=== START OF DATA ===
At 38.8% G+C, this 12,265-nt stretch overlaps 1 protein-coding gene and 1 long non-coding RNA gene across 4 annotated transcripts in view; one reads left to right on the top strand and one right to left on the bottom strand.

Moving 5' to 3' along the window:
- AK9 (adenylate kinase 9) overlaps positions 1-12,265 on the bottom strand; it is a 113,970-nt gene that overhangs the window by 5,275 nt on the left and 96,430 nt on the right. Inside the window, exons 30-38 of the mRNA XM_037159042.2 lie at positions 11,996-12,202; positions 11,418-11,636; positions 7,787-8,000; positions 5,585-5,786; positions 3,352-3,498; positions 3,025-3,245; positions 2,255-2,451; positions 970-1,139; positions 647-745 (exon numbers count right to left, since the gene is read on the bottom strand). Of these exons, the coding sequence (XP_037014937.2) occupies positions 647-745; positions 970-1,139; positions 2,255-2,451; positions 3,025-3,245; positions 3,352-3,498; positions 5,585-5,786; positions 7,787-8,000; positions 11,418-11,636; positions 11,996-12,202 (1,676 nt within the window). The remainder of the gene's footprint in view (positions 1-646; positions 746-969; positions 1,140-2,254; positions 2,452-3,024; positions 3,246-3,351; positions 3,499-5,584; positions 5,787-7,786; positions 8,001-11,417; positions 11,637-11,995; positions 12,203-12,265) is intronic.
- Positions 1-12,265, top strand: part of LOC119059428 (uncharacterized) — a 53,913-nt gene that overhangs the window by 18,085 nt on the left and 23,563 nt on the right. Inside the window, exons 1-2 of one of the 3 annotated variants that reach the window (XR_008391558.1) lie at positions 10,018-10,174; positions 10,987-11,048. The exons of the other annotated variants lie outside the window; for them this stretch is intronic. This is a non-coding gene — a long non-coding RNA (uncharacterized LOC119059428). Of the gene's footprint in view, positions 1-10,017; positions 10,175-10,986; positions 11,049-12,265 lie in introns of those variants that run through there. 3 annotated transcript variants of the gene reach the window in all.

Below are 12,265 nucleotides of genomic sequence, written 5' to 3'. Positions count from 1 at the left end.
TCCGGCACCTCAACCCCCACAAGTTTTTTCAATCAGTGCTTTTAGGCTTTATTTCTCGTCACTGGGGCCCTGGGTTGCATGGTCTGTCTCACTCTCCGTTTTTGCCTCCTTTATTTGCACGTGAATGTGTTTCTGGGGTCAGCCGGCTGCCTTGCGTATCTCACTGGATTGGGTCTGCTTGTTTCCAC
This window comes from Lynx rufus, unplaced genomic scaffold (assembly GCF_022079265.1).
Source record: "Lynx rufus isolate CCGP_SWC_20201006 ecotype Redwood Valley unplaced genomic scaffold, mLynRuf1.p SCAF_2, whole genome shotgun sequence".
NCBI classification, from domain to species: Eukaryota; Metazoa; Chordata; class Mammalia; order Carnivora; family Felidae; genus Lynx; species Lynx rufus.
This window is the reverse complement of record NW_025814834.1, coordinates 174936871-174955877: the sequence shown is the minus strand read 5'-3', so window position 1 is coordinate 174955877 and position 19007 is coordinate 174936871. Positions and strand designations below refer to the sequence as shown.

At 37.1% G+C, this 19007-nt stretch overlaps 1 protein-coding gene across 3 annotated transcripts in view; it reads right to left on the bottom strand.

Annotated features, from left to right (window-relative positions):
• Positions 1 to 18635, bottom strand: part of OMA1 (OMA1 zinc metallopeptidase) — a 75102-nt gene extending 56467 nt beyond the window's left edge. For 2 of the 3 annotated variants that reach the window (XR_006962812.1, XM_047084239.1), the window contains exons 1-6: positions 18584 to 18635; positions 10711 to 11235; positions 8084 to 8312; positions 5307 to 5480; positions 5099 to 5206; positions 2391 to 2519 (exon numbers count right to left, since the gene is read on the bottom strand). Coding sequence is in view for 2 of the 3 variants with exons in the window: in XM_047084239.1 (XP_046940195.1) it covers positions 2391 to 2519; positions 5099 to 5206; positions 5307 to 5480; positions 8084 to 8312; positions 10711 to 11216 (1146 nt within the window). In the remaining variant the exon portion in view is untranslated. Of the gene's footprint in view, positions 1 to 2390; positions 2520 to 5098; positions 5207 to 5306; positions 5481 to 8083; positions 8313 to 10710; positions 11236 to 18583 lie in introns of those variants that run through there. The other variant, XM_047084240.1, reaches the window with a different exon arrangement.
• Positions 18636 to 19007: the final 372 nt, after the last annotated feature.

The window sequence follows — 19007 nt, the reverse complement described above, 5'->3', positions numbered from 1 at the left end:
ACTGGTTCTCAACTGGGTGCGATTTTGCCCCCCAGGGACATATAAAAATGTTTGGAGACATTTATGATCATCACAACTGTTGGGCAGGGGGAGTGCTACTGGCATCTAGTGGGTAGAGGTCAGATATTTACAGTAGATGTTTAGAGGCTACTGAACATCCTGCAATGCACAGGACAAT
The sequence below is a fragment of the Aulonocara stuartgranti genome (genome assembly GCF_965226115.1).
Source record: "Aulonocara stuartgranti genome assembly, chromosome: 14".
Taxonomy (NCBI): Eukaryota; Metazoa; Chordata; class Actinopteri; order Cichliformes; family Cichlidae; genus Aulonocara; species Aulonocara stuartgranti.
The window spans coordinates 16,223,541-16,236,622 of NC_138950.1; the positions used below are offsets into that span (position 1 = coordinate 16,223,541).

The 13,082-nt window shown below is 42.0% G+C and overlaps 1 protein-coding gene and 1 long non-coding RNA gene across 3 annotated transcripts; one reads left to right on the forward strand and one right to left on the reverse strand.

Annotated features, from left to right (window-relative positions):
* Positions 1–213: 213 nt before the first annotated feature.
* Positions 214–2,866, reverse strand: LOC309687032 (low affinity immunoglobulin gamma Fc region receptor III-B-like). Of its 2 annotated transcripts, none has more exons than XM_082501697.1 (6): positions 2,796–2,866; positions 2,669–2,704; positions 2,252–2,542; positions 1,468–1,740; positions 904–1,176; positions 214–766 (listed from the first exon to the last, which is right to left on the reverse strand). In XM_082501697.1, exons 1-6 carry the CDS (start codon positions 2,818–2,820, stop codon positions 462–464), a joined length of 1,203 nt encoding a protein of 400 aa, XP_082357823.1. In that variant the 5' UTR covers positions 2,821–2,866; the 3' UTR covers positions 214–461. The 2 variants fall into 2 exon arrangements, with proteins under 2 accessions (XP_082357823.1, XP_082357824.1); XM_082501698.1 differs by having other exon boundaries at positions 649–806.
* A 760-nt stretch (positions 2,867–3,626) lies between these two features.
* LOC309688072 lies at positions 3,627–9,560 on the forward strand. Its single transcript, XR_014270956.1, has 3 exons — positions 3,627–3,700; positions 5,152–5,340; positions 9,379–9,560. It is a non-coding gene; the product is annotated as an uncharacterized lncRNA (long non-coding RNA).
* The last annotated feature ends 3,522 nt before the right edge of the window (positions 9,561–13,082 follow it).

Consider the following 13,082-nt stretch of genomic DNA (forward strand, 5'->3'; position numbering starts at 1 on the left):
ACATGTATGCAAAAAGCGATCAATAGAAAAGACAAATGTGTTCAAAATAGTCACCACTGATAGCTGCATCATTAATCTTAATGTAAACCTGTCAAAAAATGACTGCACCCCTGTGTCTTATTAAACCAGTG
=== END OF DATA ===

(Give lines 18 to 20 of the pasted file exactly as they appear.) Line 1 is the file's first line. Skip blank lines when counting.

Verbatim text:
Source record: "Aulonocara stuartgranti genome assembly, chromosome: 14".
Taxonomy (NCBI): Eukaryota; Metazoa; Chordata; class Actinopteri; order Cichliformes; family Cichlidae; genus Aulonocara; species Aulonocara stuartgranti.
The window spans coordinates 16,223,541-16,236,622 of NC_138950.1; the positions used below are offsets into that span (position 1 = coordinate 16,223,541).